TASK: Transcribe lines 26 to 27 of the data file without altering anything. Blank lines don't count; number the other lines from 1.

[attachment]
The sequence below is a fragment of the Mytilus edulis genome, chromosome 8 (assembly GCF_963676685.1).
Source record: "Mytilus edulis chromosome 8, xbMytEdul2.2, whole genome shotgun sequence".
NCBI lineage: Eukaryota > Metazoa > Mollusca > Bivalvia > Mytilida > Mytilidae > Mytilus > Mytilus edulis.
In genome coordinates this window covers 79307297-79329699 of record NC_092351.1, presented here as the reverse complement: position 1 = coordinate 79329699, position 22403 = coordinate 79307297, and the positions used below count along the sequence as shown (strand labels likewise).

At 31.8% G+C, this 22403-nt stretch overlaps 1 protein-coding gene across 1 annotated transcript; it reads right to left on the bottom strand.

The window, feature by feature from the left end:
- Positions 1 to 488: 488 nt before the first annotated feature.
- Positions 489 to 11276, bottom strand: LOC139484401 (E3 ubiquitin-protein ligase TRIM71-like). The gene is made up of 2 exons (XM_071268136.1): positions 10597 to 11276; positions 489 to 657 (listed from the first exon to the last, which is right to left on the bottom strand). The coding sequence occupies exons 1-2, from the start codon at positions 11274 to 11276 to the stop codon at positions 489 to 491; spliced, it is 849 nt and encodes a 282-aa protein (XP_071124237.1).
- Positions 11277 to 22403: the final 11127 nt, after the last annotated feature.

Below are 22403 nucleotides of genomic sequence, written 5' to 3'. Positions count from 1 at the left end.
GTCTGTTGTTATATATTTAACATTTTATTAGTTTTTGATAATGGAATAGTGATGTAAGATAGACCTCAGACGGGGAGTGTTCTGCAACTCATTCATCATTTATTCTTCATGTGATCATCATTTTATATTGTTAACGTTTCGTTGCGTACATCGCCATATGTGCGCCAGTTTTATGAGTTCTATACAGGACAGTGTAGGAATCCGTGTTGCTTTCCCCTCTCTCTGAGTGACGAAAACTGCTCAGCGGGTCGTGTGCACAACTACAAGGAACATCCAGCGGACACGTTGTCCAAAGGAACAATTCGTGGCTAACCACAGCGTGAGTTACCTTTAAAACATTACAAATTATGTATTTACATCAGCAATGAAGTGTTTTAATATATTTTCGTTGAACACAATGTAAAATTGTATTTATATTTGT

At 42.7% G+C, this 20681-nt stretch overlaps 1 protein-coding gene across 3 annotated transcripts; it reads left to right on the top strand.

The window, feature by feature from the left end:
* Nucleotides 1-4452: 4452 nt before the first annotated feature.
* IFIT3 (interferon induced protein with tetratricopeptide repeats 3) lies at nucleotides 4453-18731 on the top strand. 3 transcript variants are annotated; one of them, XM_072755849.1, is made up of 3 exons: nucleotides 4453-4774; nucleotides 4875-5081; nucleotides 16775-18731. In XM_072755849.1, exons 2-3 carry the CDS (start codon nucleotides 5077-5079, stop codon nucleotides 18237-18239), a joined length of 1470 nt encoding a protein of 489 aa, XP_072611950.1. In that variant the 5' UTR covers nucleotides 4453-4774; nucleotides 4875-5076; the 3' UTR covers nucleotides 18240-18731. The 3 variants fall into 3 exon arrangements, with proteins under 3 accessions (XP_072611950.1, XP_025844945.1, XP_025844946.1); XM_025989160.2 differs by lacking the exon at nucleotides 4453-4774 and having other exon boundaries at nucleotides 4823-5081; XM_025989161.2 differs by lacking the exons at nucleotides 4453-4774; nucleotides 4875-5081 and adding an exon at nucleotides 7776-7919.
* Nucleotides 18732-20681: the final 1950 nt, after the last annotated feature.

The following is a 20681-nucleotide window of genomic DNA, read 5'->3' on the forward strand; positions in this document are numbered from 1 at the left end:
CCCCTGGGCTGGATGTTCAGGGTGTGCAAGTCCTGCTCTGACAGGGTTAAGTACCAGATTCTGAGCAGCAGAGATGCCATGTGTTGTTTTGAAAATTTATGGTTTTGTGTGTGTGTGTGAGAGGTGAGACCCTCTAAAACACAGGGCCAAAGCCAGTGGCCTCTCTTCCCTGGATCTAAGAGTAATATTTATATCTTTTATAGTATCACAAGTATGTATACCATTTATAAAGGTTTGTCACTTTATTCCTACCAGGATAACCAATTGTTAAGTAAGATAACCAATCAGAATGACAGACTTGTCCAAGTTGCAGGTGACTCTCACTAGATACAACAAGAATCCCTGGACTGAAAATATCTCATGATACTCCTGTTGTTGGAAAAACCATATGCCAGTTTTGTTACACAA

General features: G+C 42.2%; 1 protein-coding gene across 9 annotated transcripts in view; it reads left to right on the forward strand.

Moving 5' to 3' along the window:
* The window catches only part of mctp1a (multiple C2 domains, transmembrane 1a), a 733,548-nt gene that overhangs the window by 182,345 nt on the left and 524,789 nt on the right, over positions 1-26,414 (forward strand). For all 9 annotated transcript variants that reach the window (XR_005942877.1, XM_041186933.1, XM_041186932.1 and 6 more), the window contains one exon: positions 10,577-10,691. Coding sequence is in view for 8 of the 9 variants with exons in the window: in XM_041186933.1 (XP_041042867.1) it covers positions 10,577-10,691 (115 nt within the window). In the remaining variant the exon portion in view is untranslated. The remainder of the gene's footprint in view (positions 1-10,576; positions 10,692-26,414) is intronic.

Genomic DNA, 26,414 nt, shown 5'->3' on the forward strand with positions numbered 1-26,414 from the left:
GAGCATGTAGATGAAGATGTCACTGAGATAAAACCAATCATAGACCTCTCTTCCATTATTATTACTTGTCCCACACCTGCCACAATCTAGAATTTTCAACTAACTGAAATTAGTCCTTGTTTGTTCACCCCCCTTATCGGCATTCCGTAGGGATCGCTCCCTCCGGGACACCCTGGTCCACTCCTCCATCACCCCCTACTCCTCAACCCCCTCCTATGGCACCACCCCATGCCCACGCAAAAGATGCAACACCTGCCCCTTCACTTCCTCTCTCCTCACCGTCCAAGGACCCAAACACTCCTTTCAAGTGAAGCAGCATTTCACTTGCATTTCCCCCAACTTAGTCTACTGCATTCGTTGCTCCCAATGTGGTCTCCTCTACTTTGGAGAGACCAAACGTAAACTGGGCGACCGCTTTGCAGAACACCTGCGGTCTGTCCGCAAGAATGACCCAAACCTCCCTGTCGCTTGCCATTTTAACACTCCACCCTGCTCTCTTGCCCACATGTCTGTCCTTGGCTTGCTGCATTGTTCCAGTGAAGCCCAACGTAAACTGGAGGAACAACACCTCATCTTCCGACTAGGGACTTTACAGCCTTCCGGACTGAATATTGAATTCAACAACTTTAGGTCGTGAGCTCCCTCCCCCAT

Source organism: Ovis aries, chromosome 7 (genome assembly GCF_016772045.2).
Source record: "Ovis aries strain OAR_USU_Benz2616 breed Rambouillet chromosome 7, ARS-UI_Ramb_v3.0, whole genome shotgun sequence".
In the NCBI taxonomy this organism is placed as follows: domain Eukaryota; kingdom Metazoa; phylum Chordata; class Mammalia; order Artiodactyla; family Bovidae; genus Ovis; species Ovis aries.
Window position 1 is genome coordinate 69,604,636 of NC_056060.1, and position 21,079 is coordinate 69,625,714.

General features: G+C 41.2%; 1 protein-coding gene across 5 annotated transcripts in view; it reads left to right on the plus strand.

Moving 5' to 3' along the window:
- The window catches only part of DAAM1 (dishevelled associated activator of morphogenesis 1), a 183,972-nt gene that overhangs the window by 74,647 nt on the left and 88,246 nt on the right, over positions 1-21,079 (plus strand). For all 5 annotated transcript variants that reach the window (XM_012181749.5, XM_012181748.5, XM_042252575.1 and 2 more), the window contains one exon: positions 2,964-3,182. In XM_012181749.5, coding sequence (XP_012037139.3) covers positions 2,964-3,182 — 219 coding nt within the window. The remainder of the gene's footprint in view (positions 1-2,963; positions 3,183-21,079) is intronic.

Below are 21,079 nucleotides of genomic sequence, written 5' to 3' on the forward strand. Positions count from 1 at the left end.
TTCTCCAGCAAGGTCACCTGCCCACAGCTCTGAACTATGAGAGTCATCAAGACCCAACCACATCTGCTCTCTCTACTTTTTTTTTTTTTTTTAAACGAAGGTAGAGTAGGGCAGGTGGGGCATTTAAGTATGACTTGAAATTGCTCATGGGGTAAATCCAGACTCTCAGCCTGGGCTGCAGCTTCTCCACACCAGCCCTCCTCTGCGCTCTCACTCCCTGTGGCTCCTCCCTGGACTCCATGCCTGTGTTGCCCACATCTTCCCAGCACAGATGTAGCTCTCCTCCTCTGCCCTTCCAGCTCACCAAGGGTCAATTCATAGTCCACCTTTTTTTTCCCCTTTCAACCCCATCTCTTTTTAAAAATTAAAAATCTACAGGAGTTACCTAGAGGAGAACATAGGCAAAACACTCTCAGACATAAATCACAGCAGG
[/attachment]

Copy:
In the NCBI taxonomy this organism is placed as follows: domain Eukaryota; kingdom Metazoa; phylum Chordata; class Mammalia; order Artiodactyla; family Bovidae; genus Ovis; species Ovis aries.
Window position 1 is genome coordinate 69,604,636 of NC_056060.1, and position 21,079 is coordinate 69,625,714.